Totally understandable.

          I texted another friend that I thought might be interested. He also really wanted to go but couldn’t. At that point, I reluctantly dropped the TIFF idea.

          That is, until I was on my way to aerial after work, kind of disappointed in myself for not trying harder. I received a text from the second friend who declined, telling me how much he wanted to go (but still couldn’t).

          “You’re killing me. I want to go so bad!” I responded. “And I have this white dress I’ve been saving for something good. The invite-only TIFF opening night party is totally white-dress good!”

          I was still thinking about it while in my cocoon at the end of aerial. On top of this being something I needed to do for The Happiness Experiment, it was now something I felt I needed to do for single people everywhere. I was not okay with missing out on something because I didn’t have a plus one. I’m an advocator of independent adventures. I believe almost anything typically done with people can be done solo, and I needed to continue to make that point.

          After aerial, I sat outside of the studio in my car for at least 45 minutes, trying to figure this out. I had friend two still texting me about wishing he could go, I had TIFF on hold on the phone, and I had Google on a mad search.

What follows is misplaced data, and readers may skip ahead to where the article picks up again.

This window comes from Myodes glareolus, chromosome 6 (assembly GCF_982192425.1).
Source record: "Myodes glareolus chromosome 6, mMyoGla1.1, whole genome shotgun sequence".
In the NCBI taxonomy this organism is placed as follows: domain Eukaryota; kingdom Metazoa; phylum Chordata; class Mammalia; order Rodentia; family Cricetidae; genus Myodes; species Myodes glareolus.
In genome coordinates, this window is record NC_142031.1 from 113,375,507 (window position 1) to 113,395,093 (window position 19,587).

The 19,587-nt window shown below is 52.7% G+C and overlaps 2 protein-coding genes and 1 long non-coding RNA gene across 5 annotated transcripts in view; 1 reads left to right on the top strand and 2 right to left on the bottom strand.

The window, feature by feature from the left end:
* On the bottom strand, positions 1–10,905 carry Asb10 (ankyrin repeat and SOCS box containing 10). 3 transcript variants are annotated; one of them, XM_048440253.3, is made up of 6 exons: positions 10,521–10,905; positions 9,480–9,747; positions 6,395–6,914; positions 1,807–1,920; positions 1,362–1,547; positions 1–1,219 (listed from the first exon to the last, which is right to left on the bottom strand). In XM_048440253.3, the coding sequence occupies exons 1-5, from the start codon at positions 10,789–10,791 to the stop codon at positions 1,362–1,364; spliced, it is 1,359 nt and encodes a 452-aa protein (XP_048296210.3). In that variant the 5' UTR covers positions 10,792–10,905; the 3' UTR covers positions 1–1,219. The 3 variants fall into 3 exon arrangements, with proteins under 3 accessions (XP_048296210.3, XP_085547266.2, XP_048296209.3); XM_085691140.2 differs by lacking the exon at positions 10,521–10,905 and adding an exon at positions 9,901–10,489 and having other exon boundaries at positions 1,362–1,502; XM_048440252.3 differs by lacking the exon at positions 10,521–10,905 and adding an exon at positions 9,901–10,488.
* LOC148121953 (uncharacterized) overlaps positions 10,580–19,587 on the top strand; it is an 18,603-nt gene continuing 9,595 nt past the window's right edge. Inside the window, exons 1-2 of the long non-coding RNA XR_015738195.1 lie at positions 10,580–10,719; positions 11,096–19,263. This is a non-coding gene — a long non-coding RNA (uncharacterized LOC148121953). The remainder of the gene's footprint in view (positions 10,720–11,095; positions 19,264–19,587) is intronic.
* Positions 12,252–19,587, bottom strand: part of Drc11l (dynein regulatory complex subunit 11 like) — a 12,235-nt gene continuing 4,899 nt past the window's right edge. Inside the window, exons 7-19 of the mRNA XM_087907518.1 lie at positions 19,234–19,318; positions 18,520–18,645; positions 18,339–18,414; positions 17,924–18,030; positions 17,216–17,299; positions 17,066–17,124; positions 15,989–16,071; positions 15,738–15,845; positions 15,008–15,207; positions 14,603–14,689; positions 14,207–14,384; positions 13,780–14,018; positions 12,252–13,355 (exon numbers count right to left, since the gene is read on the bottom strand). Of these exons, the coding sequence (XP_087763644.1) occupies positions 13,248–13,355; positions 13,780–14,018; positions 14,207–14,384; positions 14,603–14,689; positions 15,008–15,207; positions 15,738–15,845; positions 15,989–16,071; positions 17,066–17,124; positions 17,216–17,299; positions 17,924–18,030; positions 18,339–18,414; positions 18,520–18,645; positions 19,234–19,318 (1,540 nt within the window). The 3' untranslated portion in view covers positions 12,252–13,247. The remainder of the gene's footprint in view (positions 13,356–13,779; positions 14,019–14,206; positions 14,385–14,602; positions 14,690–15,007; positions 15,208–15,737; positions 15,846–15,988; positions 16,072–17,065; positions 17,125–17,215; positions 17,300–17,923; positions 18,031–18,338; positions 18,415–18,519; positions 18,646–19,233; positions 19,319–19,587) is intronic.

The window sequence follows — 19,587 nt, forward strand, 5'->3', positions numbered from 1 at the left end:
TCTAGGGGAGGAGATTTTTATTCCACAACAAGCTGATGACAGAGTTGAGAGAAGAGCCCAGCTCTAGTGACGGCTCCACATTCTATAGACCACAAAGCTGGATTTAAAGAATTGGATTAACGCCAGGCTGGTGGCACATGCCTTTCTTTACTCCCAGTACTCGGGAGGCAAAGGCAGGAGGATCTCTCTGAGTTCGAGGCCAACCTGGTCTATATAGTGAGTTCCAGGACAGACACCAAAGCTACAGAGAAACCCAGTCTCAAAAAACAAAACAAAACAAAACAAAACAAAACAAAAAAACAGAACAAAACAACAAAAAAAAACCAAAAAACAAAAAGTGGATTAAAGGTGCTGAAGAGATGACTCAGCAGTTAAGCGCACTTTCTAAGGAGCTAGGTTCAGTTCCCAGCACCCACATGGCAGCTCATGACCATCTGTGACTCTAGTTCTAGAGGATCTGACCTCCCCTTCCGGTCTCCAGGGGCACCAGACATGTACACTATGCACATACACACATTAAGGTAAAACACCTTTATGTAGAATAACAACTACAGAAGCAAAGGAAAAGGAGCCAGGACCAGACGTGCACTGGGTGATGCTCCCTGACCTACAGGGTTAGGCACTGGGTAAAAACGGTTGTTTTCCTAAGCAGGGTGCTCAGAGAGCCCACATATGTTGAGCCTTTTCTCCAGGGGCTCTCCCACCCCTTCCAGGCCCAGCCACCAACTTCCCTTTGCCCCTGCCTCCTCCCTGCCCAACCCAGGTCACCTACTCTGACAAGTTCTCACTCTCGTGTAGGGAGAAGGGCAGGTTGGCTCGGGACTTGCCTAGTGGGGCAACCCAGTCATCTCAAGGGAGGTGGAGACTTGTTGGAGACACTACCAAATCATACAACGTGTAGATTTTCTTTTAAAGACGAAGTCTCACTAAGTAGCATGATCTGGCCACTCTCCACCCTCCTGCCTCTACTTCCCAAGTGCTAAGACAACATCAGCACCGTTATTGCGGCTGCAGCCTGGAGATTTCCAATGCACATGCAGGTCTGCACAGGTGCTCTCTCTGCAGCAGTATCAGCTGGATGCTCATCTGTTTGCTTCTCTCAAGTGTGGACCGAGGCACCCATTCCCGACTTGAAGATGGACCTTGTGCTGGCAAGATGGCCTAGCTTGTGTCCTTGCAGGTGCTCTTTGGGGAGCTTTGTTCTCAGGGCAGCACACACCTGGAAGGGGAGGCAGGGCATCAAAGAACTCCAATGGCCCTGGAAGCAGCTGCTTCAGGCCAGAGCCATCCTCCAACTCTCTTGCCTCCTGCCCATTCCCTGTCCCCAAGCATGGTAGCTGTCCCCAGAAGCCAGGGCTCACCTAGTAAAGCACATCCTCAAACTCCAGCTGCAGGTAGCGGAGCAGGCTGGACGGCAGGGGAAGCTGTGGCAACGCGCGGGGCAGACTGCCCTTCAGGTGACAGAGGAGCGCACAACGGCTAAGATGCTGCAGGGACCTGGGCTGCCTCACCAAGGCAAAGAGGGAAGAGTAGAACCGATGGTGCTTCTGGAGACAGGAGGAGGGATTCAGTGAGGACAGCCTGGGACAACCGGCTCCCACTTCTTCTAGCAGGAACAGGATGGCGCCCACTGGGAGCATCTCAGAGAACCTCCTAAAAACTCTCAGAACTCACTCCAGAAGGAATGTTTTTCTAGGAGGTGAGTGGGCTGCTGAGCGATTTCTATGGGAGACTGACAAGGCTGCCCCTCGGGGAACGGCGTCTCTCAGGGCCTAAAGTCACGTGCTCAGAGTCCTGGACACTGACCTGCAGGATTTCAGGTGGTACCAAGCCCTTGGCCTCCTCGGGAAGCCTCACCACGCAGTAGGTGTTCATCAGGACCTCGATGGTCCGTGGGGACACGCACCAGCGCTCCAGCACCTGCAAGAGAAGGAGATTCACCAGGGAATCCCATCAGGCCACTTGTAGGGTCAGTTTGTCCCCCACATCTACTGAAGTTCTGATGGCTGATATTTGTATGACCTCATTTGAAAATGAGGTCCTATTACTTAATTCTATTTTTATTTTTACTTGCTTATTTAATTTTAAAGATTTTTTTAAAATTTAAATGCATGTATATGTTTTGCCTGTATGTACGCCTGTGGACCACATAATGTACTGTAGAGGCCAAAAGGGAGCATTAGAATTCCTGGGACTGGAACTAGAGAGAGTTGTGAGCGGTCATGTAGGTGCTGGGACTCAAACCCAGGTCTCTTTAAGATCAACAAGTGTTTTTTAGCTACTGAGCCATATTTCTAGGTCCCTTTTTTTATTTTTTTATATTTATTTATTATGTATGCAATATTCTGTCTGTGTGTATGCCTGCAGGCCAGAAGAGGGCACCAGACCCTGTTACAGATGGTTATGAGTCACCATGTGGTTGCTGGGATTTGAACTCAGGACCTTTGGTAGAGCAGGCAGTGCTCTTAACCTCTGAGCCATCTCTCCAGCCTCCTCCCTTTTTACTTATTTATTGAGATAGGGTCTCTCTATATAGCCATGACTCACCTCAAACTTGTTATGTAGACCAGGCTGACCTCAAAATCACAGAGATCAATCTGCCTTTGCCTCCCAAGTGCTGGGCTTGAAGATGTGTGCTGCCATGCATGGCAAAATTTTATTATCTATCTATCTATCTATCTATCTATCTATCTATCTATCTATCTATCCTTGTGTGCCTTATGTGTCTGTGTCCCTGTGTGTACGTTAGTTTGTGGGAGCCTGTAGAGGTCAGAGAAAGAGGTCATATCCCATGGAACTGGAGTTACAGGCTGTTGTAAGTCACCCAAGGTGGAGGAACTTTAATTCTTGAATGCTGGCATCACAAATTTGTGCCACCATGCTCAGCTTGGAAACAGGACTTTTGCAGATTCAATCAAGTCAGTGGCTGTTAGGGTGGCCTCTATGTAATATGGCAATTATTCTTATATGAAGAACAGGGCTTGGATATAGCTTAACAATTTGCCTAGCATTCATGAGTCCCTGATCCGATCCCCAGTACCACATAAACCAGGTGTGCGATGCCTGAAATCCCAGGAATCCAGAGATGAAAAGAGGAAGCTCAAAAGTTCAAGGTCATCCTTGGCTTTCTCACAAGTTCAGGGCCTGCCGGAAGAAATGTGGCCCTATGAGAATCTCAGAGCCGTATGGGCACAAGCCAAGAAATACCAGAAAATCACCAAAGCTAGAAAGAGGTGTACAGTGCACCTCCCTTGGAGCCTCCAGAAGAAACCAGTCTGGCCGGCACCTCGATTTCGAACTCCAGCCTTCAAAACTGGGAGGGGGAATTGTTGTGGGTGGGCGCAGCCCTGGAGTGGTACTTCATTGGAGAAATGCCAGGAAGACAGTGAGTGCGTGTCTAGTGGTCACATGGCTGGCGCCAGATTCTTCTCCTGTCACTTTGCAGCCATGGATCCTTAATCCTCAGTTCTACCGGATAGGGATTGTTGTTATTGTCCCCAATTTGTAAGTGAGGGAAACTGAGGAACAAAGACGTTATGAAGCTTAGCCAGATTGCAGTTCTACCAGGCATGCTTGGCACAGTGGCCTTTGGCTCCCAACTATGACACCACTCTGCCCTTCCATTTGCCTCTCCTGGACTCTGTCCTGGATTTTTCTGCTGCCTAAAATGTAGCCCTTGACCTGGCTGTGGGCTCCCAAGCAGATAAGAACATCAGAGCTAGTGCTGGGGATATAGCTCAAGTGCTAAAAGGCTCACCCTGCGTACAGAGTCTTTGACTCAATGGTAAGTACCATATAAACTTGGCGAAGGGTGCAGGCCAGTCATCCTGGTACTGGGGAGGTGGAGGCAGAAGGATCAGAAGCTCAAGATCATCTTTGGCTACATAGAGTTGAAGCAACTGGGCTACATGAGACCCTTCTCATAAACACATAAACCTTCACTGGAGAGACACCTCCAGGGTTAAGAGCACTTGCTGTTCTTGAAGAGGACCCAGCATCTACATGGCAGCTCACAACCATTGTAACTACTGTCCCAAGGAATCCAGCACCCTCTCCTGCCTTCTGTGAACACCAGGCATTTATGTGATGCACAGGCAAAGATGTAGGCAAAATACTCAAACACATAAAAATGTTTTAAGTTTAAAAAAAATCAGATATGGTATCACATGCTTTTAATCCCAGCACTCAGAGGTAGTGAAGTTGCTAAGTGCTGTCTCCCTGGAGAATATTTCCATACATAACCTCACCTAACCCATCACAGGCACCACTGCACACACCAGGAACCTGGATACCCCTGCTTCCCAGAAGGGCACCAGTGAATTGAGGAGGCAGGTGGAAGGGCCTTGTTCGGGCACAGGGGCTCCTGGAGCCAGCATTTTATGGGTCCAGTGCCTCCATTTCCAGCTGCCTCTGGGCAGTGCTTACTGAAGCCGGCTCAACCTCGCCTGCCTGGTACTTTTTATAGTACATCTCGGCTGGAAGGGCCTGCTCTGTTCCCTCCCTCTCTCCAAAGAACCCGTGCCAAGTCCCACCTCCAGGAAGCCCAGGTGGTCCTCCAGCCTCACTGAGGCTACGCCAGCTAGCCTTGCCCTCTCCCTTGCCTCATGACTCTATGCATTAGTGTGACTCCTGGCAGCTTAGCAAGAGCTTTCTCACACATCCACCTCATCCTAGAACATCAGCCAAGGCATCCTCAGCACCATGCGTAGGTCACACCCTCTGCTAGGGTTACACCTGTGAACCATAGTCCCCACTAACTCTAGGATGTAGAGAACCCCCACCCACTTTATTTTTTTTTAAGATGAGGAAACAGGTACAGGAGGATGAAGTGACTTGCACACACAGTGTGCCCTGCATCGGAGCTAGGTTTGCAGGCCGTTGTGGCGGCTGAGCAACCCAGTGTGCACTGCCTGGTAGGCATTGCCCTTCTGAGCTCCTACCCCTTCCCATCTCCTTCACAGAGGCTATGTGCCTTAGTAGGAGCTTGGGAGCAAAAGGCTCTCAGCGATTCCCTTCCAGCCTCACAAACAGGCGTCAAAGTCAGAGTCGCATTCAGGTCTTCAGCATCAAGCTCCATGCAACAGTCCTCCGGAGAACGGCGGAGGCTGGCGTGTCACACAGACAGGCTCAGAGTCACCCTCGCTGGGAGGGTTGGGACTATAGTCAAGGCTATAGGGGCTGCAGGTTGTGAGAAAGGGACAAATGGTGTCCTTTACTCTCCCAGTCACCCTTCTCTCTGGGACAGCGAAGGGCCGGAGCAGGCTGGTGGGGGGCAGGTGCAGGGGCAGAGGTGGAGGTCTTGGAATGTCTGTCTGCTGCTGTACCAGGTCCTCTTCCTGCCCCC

And then I saw it.

          While Googling for tickets to the already sold-out closing night party (which is open to the public) to try to make this up to myself (although it wouldn’t feel like as much of an accomplishment as getting into an exclusive TIFF event, which was kind of the point), I saw a Craigslist ad. Someone was selling a single ticket to the opening night party! It was scheduled to begin in less than three hours, so I emailed him immediately. He got back to me within minutes. We arranged to meet outside of his downtown condo for 9:30 pm. The party was scheduled to start at 10 pm at the TIFF Bell Lightbox.

          I rushed home, showered, curled my hair in record time, and slipped into that white dress that’s been waiting for me. I got to the guy selling me the ticket by 9:25 pm, which FYI, is miracle work for me, given that 15 minutes late is my definition of early. I parked my car and finished what was left to do of my hair, quickly sticking bobby pins in various directions to create some side thing that a girl at The Keg on King (where I stopped to use the washroom) told me looked stunning (loved her!).

          “I should have just said fuck it and went,” friend two texted me while I was on my way.

          “You should have! I’m going!” I told him before texting friend one with an update: “I’m going! And for only $75!”

          “Whaaaat!!” he exclaimed. “That’s solid savings!”

          You’re probably wondering how the party was. Honestly, I’ve been to better parties and for free. But it wasn’t about the party. It was about showing myself that I could make it happen, even without an invite, even without a connection, and even without a plus one.

Happiness Tip: Make it happen.